Divining A Plot

I’ve always liked In A Wicked Age for its Weird Tales sword-and-sorcery vibe, and its system would make for a really snazzy pick-up game. I’m more familiar with its rules for an “oracle draw,” generating various sets of descriptions and plot elements to build ideas from. And that’s an idea I’ve ripped off for all sorts of other games. I used it a bit when planning Exalted, and would probably go hog-wild with it if I ever get a sword-and-sorcery Fate game off the ground.

In essence, it’s like using playing cards for a tarot draw, drawing four cards and interpreting them . There are four oracle types—“Blood and Sex”, “God-Kings of War”, “The Unquiet Past”, and “A Nest of Vipers”—and each of those types gives different results for the same draw. At that point, it’s up to your own personal creativity to make a game out of it.

iawa-preview

For example, four examples:

5S: A great warship, set with ram and mangonel.
4H: A token indicating that its bearer speaks for the high
 general.
KD: A chest containing the tax monies of a rural province.
9S: A genius of flame, imprisoned within a brass mirror.

This one just seems to come together for me. Either the players are on a ship, or, no, the great warship docks at the port they’re in. It carries a tax collector for the local city-state, and in the ship’s hold is a lockbox with all the taxes levied thus far… including one unique item, a strange brass mirror. Obviously the PCs are hired to steal it, and get more than they bargained for…

5S: The private garden of a noble house.
4H: A fallen-in mansion, where by night ghosts and devils meet.
KD: A wealthy merchant-priest with much political clout.
9S: A band of slavers both bold and incorrigible.

This one also starts coming together: the private garden to a decaying, ancient mansion now haunted by ghosts and demons is the scene. The merchant prince is using the slavers as hired muscle to build his political cloud, and they meet in this garden at midnight to discuss their plans, and the players bump into them while investigating the mansion. Or, the merchant-prince has been captured by the slavers and is being held for ransom, which is where the PCs come in: kick in the door and fight through this ancient ruin to rescue him.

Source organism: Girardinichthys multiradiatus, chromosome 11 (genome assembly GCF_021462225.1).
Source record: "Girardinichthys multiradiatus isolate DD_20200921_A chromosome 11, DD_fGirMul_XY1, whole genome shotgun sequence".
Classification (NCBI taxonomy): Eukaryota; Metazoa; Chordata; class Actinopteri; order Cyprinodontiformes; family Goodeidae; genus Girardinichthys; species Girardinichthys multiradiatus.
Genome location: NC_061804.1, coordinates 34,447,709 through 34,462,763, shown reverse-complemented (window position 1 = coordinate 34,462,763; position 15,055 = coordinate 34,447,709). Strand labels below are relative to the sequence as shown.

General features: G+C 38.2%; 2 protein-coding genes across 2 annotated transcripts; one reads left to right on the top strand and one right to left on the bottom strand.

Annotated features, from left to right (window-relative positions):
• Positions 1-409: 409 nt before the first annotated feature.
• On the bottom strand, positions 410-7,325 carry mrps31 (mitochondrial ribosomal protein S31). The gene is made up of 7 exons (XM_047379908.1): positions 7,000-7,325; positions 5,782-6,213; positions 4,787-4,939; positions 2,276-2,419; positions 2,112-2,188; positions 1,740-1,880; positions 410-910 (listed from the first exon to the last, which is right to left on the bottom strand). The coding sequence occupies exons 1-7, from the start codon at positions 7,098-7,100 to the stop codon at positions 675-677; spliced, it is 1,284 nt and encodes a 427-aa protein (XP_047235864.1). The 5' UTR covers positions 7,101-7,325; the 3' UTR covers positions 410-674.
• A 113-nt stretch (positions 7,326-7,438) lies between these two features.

5S: A cruel and powerful young lordling.
4H: An ambitious petty-wizard, quick to take offense.
KD: The exposure by erosion of a long-buried door.
9S: The opening by sorcery of an ancient door, set in the earth 
 over the crypts of some forgotten convent or monastery, until
 now sealed with potent spells.

It sounds like we have an expedition here: sorcery has opened an ancient door in the crypts of an old monastery, and the lordling and wizard need the players as muscle to explore it. Maybe the wizard used his spells to open the door, and spends his time feuding with the noble; maybe the wizard isn’t with the group, and when he broke open the seal to get something nefarious held beyond the crypt-door, the lordling was alerted. Either way, the lordling and wizard have plenty of options for roleplay conflict.

5S: A famous traveling exorcist and his entourage, with as canny
 an eye for a village's wealth as for its demons.
4H: The night each year that a certain ghost is allowed her
 freedom.
KD: A company of desert horsemen, hiding a woman amongst them.
9S: The deathbed curse of a betrayed queen.

In my mind, this one strings together as well. Centuries ago the queen was betrayed, and this is the one night each year that she is allowed freedom until dawn. A famed exorcist and his entourage—be they clergy or charlatans—has an eye for the locals’ wealth, in exchange for freeing the old queen’s spirit. Who are the desert horsemen? The entourage, adversaries, or maybe the “village” is some mobile cross between Bedouin and Mongol? Is the woman meant for ritual sacrifice to appease the curse, or the long-lost descendant of the queen hoping to break a curse laid upon her as well? Or is the woman really the queen made flesh for one night?

Those are all the same four-card draw (5♠, 4♥, K♦, 9♠) interpreted by the four different types of oracle. (They got mixed up a bit; the first one is God-Kings of War, and I think the third is Unquiet Past.) For the most part, the ideas fit together rather tightly; when they don’t, they start a sprawling chain of intrigue and atmosphere that’s quite interesting. For example, I’ll leave you with your own interpretation of this one:

6H: The alliance by marriage of a certain tyrant's family with
 the cult of a certain desert god.
KC: A bandit captain, in hiding, with her trusted bodyguard.
4D: A practitioner of law, with her several secretaries.
10C: The marriage of a region's most beautiful girl, necessarily
 virgin and without blemish, to the dead stone effigy of a
 harvest god.

I’ve always liked the idea of randomly generated ideas to get your GM brainstorming juices flowing, and In A Wicked Age is one of the best I’ve seen: vague enough to give malleable ideas—the interpretation varies by the reader—yet specific enough to evoke the atmosphere of its setting and to visualize distinct scenes and characters in your mind. As a $5 .pdf, In A Wicked Age is worth it for its oracle plot-generation system alone.


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